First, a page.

• The Entire Berke Breathed Collection, Berke Breathed, Idea & Design Works Llc, 2009-2011, 6 volumes, all told. The obsessive Bloom County, Opus, and Outland dailies and Sundays, all of it, every last one. Had to do it.
  • The New Zealand Wars 1820-72, Ian Knight, Osprey, 2013. A brief and useful summary of the Brits vs. Maori conflicts that went on in Kiwi-land for a large part of the mid-nineteenth century.
  • The War of the Running Dogs, Noel Barber, originally written in the Sixties, now republished by Cassell (April 1, 2007). A highly uncritical and British-biased look at the Malayan Emergency. I re-read this periodically, just to remind me how thoroughly the Brits could behave like Nazis when they were challenged by upstart locals.
  • The Jungle Beat, Roy Follows, another old one, republished by Eye Books (June 1, 1999). Follows was a member of the Malayan police, charged with finding and eliminating Communists in the hinterland. Much more realistic and down to earth than the Barber book above, but with no big picture. He just tells you what he saw.
  • The War in Algeria, Pierre Leulliette, 1964, Heinemann. Another highly disillusioned and critical account of the North African revolution against the French, by a French Para. Originally, Saint Michael and the Dragon. Highly recommended. Banned by the French Government when it originally came out.
  • Probably six other things I've forgotten.

Our spring line-up

From one of the more enthusiastic military junk dealers whose catalogs I get.


Here's a deal you can't pass up! Not one, not two, but four ludicrous Italian Crusher hats. You'll be crushed, no doubt, when you wear these beauties into combat and your enemies die laughing. Luigi, que pazza?! How many times I'm-a-tella you? The pockets, they go on the pants, on the pants, not the hats.

Clearly, somebody took Mussolini's hearkening back to the glory days of Rome a bit too seriously. "Never issued:" I bet they weren't.

And finally, evidence that the French military is following our lead in doing away with don't-ask-don't-tell, they're dumping their field closets. Just the thing for camping it up at the old campground.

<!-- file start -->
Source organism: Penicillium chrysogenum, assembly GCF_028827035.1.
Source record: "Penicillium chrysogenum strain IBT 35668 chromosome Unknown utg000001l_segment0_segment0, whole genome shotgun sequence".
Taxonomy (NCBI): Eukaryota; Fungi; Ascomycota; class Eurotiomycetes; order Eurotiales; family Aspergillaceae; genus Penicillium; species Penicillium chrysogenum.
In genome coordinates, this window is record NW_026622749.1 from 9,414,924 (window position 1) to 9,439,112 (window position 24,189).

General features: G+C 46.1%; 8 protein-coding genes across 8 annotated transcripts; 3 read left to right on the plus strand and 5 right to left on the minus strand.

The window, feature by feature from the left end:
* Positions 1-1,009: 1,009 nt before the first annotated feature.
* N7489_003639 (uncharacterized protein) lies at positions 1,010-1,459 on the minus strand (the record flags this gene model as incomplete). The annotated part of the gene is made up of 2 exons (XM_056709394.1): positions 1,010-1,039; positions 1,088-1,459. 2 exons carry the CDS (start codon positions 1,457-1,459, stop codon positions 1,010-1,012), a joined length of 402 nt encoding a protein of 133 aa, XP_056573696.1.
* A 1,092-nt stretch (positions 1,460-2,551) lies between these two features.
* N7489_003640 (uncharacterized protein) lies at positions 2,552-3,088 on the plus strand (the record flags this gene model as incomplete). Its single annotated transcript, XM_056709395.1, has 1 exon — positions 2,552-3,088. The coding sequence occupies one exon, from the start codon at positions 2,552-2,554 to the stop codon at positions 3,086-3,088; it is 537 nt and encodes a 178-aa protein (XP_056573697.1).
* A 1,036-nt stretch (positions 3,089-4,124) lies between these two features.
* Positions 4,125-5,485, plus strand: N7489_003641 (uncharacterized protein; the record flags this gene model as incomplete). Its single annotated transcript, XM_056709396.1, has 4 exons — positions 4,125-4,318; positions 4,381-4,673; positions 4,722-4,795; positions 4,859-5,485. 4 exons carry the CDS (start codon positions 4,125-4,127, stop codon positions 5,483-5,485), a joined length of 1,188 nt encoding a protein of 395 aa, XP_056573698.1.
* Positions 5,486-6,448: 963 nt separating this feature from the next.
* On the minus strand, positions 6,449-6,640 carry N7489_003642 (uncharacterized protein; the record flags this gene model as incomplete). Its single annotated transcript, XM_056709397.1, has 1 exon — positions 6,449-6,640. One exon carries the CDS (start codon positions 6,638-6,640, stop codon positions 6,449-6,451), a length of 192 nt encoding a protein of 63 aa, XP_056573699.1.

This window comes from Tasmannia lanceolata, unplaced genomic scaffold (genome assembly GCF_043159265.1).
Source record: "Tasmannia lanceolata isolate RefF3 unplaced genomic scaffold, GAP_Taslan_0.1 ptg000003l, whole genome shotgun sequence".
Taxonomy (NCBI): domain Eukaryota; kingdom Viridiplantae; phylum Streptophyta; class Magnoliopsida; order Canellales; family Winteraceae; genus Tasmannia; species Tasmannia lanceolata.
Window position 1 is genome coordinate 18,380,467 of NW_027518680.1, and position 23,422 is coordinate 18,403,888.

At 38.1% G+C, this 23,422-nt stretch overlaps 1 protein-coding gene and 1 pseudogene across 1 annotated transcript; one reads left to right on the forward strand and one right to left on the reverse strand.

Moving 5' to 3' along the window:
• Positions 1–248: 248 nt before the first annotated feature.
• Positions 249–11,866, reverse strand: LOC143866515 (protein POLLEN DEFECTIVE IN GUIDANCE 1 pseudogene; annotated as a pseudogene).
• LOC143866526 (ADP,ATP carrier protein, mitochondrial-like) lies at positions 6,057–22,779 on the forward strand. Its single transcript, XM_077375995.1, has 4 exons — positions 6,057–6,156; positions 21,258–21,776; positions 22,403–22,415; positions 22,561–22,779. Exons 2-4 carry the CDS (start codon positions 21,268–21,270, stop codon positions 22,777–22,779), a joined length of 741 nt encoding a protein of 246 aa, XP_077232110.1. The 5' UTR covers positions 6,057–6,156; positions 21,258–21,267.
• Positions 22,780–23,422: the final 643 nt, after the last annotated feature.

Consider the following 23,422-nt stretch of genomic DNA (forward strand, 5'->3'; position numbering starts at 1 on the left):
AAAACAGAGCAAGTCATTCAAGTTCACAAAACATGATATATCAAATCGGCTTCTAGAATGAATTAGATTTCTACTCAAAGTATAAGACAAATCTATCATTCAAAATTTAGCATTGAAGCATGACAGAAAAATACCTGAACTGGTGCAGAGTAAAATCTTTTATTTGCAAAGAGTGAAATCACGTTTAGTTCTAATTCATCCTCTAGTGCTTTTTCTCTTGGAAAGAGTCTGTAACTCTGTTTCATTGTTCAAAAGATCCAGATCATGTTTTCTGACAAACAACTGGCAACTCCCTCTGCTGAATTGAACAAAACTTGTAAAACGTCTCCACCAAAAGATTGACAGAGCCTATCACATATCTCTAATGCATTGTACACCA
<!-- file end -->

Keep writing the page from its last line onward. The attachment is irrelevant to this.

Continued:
That's all for now!

Sunday, March 31, 2013

Jalopnik's Worst Car / Driver mapping

The Jalopnik blog (motto: Drive Free or Die) listed its readers' selection of which cars map to poor driving skills. The article is here. Here's the summary:
  • 10: Prius
  • 09: Minivans
  • 08: Ram Pickups
  • 07: Nissan Murano
  • 06: Volvo
  • 05: BMW
  • 04: Subaru WRX/STI
  • 03: Ferrari
  • 02: Mercedes G-Wagen
  • 01: Lexus RX
Some of this, I believe, reflects an international view (Volvos are not generally deprecated in the US, in particular, but as far back as the Eighties, they were the motorcyclist's special bĂȘte noire in the UK, Volvo drivers being seen as even more distracted and dangerous than the run of the mill Conservative Party Member with six drinks under his belt.

It also seems to take into consideration parking habits as well as behavior exhibited under way. And with the Prius, the accusations seem pretty vague, but perhaps further study will show that a silent car is one you can forget you're driving. Who knows? Anyway, I was glad to see that neither the G35 nor the 350Z showed up on the list, as did not the 2003 Chevy Express 3500 Kamper Konversion. Dodged (pun fully intended) the bullet again.

See the Jalopnik post for mildly amusing pictures of the vehicles in question, in embarassing situations.